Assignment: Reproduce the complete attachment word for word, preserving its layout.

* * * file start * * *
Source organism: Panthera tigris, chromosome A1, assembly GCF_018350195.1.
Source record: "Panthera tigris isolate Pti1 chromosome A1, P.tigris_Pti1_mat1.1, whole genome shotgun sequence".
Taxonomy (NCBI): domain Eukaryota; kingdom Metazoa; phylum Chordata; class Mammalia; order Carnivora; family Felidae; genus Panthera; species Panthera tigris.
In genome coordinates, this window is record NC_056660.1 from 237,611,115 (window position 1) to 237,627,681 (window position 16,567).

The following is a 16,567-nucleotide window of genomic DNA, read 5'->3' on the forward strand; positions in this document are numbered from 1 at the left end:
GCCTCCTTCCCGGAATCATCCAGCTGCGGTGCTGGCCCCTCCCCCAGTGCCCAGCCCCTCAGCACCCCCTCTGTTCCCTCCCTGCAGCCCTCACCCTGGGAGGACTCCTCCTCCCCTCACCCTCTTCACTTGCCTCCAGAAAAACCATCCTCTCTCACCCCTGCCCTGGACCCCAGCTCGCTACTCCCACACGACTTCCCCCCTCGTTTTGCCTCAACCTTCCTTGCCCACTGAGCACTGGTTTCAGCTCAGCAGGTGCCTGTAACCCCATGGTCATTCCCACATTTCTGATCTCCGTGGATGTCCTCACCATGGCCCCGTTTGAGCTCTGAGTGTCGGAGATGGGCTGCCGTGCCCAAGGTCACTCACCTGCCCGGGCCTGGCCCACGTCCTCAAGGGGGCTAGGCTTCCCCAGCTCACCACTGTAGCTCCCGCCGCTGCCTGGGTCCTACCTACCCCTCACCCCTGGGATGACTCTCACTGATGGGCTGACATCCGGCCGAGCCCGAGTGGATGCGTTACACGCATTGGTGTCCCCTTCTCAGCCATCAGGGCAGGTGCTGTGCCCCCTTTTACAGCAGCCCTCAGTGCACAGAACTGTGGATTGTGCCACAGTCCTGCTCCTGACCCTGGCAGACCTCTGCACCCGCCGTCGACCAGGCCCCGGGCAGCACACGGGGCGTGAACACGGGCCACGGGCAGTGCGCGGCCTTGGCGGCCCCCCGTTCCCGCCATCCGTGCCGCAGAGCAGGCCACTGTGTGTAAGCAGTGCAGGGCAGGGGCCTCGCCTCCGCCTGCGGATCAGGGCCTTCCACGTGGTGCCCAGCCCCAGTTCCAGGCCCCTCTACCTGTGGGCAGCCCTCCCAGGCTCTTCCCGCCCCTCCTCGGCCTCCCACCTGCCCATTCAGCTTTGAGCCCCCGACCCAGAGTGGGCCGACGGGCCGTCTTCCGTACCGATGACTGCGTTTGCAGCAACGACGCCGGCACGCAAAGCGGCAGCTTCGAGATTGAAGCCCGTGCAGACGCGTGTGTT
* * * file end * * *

Source organism: Panthera tigris, chromosome A1, assembly GCF_018350195.1.
Source record: "Panthera tigris isolate Pti1 chromosome A1, P.tigris_Pti1_mat1.1, whole genome shotgun sequence".
Taxonomy (NCBI): domain Eukaryota; kingdom Metazoa; phylum Chordata; class Mammalia; order Carnivora; family Felidae; genus Panthera; species Panthera tigris.
In genome coordinates, this window is record NC_056660.1 from 237,611,115 (window position 1) to 237,627,681 (window position 16,567).

The following is a 16,567-nucleotide window of genomic DNA, read 5'->3' on the forward strand; positions in this document are numbered from 1 at the left end:
GCCTCCTTCCCGGAATCATCCAGCTGCGGTGCTGGCCCCTCCCCCAGTGCCCAGCCCCTCAGCACCCCCTCTGTTCCCTCCCTGCAGCCCTCACCCTGGGAGGACTCCTCCTCCCCTCACCCTCTTCACTTGCCTCCAGAAAAACCATCCTCTCTCACCCCTGCCCTGGACCCCAGCTCGCTACTCCCACACGACTTCCCCCCTCGTTTTGCCTCAACCTTCCTTGCCCACTGAGCACTGGTTTCAGCTCAGCAGGTGCCTGTAACCCCATGGTCATTCCCACATTTCTGATCTCCGTGGATGTCCTCACCATGGCCCCGTTTGAGCTCTGAGTGTCGGAGATGGGCTGCCGTGCCCAAGGTCACTCACCTGCCCGGGCCTGGCCCACGTCCTCAAGGGGGCTAGGCTTCCCCAGCTCACCACTGTAGCTCCCGCCGCTGCCTGGGTCCTACCTACCCCTCACCCCTGGGATGACTCTCACTGATGGGCTGACATCCGGCCGAGCCCGAGTGGATGCGTTACACGCATTGGTGTCCCCTTCTCAGCCATCAGGGCAGGTGCTGTGCCCCCTTTTACAGCAGCCCTCAGTGCACAGAACTGTGGATTGTGCCACAGTCCTGCTCCTGACCCTGGCAGACCTCTGCACCCGCCGTCGACCAGGCCCCGGGCAGCACACGGGGCGTGAACACGGGCCACGGGCAGTGCGCGGCCTTGGCGGCCCCCCGTTCCCGCCATCCGTGCCGCAGAGCAGGCCACTGTGTGTAAGCAGTGCAGGGCAGGGGCCTCGCCTCCGCCTGCGGATCAGGGCCTTCCACGTGGTGCCCAGCCCCAGTTCCAGGCCCCTCTACCTGTGGGCAGCCCTCCCAGGCTCTTCCCGCCCCTCCTCGGCCTCCCACCTGCCCATTCAGCTTTGAGCCCCCGACCCAGAGTGGGCCGACGGGCCGTCTTCCGTACCGATGACTGCGTTTGCAGCAACGACGCCGGCACGCAAAGCGGCAGCTTCGAGATTGAAGCCCGTGCAGACGCGTGTGTT